This week saw the dollar slip to its lowest level against the yen in over 12 1/2 years.
Despite bouncing back Wednesday, economists expect the greenback to keep trending downward.
The prospect of a U.S. financial industry meltdown has many here fearing the negative impact of a weakening dollar on the Japanese economy.
The following questions and answers address the recent currency market turbulence:
What impact does a declining dollar have on the Japanese economy?
Japan’s economic growth is supported by overseas demand, so it is always vulnerable to currency fluctuations. Nomura Securities Co. estimates a 7.9 percent fall in Japanese corporate profits for the business year that starts in April from a year earlier, if the dollar stays at ¥95 and crude oil at $110 a barrel.
A weaker dollar pushes up the prices of Japanese goods in the United States, the world’s largest economy, thus theoretically reducing their competitiveness there.
Many large manufacturers shifted production overseas in the 1990s to lessen their currency risk, but a weak U.S. currency still erodes dollar-denominated profits when manufacturers eventually repatriate them into yen.
What does this mean for specific manufacturers?
Toyota Motor Corp. — the world’s second-largest automaker — has said that every yen the Japanese currency gains on the dollar cuts the firm’s annual operating profit by ¥35 billion. The automaker earlier forecast January-March profits based on an exchange rate of ¥105. About 70 percent of Toyota’s sales come from overseas.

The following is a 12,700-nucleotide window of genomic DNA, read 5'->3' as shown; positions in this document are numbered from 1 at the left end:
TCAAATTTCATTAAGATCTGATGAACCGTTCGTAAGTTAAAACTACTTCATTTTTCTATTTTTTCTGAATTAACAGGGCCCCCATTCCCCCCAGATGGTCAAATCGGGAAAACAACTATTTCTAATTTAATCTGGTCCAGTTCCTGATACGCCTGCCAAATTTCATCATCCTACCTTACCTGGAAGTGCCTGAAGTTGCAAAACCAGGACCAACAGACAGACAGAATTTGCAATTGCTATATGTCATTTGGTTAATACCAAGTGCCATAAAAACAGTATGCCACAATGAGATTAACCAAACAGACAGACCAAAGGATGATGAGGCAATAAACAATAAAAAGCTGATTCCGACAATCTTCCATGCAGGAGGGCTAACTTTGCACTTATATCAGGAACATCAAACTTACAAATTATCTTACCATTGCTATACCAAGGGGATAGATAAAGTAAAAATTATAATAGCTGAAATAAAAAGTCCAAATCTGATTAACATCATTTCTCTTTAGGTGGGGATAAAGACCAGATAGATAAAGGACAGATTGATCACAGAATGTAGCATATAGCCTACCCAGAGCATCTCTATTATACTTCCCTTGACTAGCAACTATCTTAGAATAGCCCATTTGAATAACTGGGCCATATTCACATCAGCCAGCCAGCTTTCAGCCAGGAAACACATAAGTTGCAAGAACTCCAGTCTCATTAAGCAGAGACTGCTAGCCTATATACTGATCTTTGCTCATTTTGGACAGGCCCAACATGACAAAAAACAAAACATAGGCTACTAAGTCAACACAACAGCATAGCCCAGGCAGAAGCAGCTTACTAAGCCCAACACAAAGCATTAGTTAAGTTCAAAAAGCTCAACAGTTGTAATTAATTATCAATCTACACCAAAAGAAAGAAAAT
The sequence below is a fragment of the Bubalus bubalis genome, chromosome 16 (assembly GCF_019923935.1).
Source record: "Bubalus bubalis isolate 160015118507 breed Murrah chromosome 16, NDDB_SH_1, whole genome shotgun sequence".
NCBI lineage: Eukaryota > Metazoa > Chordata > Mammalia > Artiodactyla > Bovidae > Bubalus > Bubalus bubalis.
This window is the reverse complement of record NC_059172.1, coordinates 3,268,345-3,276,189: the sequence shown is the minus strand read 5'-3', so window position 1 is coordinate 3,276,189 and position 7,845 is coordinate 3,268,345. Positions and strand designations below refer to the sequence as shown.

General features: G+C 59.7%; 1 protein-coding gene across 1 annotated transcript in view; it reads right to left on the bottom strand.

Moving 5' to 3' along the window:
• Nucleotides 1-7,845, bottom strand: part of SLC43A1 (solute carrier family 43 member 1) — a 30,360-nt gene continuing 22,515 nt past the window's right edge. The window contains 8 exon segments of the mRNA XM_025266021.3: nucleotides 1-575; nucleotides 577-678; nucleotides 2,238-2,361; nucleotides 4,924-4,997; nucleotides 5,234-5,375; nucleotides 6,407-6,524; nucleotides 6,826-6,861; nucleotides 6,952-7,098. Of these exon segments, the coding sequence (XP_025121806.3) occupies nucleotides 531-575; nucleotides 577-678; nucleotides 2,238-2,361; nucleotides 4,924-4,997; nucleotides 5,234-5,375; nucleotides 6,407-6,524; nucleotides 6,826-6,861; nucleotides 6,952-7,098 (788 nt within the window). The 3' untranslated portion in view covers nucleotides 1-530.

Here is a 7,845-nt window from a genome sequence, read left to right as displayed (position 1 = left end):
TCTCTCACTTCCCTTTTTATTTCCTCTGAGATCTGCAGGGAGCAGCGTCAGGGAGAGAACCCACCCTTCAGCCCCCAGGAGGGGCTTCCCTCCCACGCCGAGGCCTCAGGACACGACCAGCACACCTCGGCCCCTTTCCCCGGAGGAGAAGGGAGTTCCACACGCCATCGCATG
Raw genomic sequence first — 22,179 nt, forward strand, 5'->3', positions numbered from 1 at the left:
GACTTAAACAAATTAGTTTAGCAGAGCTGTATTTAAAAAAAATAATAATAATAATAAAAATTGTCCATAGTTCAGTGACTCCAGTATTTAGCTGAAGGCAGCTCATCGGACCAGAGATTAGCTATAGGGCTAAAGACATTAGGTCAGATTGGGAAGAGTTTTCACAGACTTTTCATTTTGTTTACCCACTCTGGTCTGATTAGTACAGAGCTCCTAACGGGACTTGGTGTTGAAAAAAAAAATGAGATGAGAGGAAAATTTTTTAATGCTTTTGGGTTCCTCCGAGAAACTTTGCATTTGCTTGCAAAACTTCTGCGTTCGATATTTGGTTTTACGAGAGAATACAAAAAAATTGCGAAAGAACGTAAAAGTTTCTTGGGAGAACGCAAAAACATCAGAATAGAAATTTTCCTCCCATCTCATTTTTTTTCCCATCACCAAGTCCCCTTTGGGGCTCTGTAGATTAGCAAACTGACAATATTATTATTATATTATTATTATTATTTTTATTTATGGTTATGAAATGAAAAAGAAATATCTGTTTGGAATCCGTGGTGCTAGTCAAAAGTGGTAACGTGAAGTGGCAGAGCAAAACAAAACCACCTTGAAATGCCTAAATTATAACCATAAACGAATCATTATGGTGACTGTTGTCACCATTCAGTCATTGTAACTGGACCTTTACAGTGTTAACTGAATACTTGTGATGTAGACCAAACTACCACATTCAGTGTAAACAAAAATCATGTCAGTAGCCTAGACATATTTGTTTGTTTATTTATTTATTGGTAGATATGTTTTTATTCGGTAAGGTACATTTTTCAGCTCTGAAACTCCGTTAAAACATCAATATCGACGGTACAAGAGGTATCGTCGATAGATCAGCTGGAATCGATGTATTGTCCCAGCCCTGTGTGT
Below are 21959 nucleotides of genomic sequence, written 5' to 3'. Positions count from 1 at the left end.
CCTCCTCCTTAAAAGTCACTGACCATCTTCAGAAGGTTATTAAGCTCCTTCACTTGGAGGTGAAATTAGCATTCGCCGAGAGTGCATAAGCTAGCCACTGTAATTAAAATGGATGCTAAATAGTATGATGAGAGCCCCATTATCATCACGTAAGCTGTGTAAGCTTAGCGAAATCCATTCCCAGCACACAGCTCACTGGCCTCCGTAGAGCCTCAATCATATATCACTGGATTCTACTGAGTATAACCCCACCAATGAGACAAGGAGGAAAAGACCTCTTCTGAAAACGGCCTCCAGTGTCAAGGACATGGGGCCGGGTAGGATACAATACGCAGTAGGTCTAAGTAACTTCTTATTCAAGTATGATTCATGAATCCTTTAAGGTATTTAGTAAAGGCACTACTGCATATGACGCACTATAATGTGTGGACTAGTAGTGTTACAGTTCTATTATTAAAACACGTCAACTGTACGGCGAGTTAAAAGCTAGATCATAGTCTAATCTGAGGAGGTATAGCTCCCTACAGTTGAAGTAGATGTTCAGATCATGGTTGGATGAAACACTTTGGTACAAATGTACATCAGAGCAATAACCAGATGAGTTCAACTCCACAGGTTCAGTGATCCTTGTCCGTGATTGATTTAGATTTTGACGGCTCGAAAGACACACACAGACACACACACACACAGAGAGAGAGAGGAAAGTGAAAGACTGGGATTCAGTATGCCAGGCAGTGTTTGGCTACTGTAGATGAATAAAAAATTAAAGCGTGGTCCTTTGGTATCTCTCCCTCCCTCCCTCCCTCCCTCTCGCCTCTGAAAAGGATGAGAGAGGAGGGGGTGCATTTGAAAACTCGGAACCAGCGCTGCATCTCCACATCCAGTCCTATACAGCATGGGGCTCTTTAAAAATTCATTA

Similarly, Sony Corp., more than 70 percent of whose sales are overseas, said each yen gained against the dollar slices ¥6 billion off its operating profit.
But the situation is not as serious as it was in 1995, when the dollar plummeted to a record low ¥79.
The difference now is that thanks to globalization, Japan is no longer so dependent on exports to the U.S. In the intervening years, Japan has increased its trade with emerging economies, including China, Russia and Southeast Asian countries.
Overall trade with China surpassed that with the U.S. for the first time ever in 2007.
Isn’t a strong yen good for the economy, at least for boosting domestic demand?
In general, a weak dollar brings down the prices of imported goods in Japan. But since oil and other materials costs have been skyrocketing, the yen’s recent gains have not totally offset the upward price pressure of raw materials, economists say.
For example, crude oil briefly rose above $111 a barrel earlier this week, exceeding by almost seven times the 1995 price of roughly $17 a barrel.
Higher costs for other materials, including iron and steel, are also a burden on some industries.
“The surging yen and rising prices of raw materials are serious problems for the automobile industry,” Fujio Cho, chairman of the Japan Automobile Manufacturers Association, told a news conference Wednesday.
Why don’t Japanese authorities intervene by selling yen?
Economists say the Finance Ministry, which has avoided currency intervention for the past four years, appears reluctant to step in now partly because the yen is not so strong relative to other currencies.
If the yen’s lack of strength against other major currencies and Japan’s deflationary conditions are taken into account, the yen’s level is above ¥100, they said.
They also argue that intervening to halt the dollar’s slide against the yen would be ineffective because the underlying factors do not stem from Japan, but rather from the U.S. market.
Asked about the likelihood of yen-selling, Finance Minister Fukushiro Nukaga told reporters Monday: “We’re not thinking about any specific action.”